Album Review: They Might Be Giants – Phone Power

7/10

Album Review: They Might Be Giants - Phone Power

The Legendary and prolific off kilter duo They Might Be Giants are released their 19th album Phone Power on June 10, 2016. The eclectic pair are eternally engaged in innovative and original works that produce pleasingly idiosyncratic alt rock renderings. “Phone Power” is the end of the trilogy that TMBG began last year with the albums “Glean” and “Why?”.

To create the trilogy the duo utilized 52 songs they had originally posted as snippets on their storied Dial-A-Song service. TMBG have announced that Phone Power will be the last album the duo will release in the immediate future as they are planning to take a well earned break. They will commence on the announced hiatus after extensive touring this year.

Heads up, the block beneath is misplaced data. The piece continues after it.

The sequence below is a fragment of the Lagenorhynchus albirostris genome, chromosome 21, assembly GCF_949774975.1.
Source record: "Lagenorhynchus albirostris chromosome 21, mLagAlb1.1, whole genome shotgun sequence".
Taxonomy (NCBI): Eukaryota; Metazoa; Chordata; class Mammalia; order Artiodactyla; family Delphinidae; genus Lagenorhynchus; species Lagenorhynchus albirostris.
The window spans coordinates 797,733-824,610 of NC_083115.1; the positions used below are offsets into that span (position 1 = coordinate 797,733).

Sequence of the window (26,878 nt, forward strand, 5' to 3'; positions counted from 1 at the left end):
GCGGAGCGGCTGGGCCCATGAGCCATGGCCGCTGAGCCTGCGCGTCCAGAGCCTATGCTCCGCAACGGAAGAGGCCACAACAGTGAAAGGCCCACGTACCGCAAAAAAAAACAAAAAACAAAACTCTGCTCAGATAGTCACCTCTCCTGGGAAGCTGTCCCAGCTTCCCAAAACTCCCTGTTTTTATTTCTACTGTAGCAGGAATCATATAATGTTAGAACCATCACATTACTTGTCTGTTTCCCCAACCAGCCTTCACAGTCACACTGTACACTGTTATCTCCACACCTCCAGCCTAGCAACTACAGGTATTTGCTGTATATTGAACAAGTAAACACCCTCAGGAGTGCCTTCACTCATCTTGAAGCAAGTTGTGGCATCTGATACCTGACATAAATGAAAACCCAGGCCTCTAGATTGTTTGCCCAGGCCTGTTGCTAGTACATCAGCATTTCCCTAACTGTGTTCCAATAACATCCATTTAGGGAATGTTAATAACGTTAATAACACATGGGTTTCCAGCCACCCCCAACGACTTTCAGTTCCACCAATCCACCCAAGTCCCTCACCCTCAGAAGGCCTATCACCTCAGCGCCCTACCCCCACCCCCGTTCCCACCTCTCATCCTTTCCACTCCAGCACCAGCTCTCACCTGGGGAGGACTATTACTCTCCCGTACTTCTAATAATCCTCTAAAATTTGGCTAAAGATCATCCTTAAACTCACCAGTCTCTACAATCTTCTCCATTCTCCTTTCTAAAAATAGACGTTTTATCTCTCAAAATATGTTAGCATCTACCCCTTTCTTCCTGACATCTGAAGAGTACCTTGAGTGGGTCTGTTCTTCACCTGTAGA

Phone Power was recorded in a secret location in NYC with Pat Dillett who has worked with the likes of Sufjan Stevens, St. Vincent, The National and David Byrne. The album utilized a lo-fi approach with minimal production elements. “Phone Power” reaches back to the pair’s beginnings but is informed by the present. They have made the album available as a “pay what you” want digital download prior to the official release.